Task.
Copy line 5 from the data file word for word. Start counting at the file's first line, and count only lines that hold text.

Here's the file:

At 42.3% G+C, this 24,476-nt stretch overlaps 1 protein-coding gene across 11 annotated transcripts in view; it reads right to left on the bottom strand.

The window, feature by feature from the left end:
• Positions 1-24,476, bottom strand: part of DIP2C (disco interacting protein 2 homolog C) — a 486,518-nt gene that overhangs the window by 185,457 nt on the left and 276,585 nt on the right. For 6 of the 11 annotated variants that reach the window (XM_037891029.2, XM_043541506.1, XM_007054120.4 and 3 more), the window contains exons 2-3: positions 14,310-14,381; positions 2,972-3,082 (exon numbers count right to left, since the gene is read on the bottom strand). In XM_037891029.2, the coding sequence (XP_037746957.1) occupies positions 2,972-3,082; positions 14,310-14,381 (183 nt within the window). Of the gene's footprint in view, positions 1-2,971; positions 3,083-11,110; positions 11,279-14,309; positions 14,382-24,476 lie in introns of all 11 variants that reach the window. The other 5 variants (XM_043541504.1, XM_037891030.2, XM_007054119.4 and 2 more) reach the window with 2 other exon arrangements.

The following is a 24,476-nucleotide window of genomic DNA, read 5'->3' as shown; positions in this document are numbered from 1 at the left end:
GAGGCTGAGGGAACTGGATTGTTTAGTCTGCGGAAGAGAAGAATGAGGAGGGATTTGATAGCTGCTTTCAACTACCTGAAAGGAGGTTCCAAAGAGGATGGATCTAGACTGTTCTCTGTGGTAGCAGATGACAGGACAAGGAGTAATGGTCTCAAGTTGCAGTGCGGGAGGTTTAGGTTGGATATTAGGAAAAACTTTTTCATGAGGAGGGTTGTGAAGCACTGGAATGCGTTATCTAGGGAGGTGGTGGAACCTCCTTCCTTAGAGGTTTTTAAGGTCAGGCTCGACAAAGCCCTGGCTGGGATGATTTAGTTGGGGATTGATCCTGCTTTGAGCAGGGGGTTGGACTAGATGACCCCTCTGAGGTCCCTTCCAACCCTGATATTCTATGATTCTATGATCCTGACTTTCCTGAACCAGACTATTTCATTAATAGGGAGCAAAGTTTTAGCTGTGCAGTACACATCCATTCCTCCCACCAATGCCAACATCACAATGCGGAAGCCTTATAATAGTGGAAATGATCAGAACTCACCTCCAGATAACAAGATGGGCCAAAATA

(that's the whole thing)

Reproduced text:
GAGGCTGAGGGAACTGGATTGTTTAGTCTGCGGAAGAGAAGAATGAGGAGGGATTTGATAGCTGCTTTCAACTACCTGAAAGGAGGTTCCAAAGAGGATGGATCTAGACTGTTCTCTGTGGTAGCAGATGACAGGACAAGGAGTAATGGTCTCAAGTTGCAGTGCGGGAGGTTTAGGTTGGATATTAGGAAAAACTTTTTCATGAGGAGGGTTGTGAAGCACTGGAATGCGTTATCTAGGGAGGTGGTGGAACCTCCTTCCTTAGAGGTTTTTAAGGTCAGGCTCGACAAAGCCCTGGCTGGGATGATTTAGTTGGGGATTGATCCTGCTTTGAGCAGGGGGTTGGACTAGATGACCCCTCTGAGGTCCCTTCCAACCCTGATATTCTATGATTCTATGATCCTGACTTTCCTGAACCAGACTATTTCATTAATAGGGAGCAAAGTTTTAGCTGTGCAGTACACATCCATTCCTCCCACCAATGCCAACATCACAATGCGGAAGCCTTATAATAGTGGAAATGATCAGAACTCACCTCCAGATAACAAGATGGGCCAAAATA